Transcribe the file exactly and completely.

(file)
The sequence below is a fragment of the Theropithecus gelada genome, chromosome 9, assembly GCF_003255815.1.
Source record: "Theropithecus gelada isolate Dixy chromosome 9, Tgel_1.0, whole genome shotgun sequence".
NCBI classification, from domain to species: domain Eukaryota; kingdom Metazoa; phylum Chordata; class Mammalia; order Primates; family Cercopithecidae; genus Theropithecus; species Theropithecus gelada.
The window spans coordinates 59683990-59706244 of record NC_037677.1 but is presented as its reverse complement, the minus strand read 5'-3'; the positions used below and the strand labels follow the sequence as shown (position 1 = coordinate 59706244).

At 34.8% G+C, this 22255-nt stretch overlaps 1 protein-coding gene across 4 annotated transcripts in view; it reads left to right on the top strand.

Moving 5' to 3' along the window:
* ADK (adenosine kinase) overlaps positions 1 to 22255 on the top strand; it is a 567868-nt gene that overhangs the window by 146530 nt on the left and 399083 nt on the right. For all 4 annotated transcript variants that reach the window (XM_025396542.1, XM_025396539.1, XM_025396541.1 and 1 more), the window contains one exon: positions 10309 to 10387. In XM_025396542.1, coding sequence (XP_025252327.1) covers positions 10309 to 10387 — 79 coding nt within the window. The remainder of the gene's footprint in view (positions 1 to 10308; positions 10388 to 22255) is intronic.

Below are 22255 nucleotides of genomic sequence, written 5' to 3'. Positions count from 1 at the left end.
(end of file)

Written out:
The sequence below is a fragment of the Theropithecus gelada genome, chromosome 9, assembly GCF_003255815.1.
Source record: "Theropithecus gelada isolate Dixy chromosome 9, Tgel_1.0, whole genome shotgun sequence".
NCBI classification, from domain to species: domain Eukaryota; kingdom Metazoa; phylum Chordata; class Mammalia; order Primates; family Cercopithecidae; genus Theropithecus; species Theropithecus gelada.
The window spans coordinates 59683990-59706244 of record NC_037677.1 but is presented as its reverse complement, the minus strand read 5'-3'; the positions used below and the strand labels follow the sequence as shown (position 1 = coordinate 59706244).

At 34.8% G+C, this 22255-nt stretch overlaps 1 protein-coding gene across 4 annotated transcripts in view; it reads left to right on the top strand.

Moving 5' to 3' along the window:
* ADK (adenosine kinase) overlaps positions 1 to 22255 on the top strand; it is a 567868-nt gene that overhangs the window by 146530 nt on the left and 399083 nt on the right. For all 4 annotated transcript variants that reach the window (XM_025396542.1, XM_025396539.1, XM_025396541.1 and 1 more), the window contains one exon: positions 10309 to 10387. In XM_025396542.1, coding sequence (XP_025252327.1) covers positions 10309 to 10387 — 79 coding nt within the window. The remainder of the gene's footprint in view (positions 1 to 10308; positions 10388 to 22255) is intronic.

Below are 22255 nucleotides of genomic sequence, written 5' to 3'. Positions count from 1 at the left end.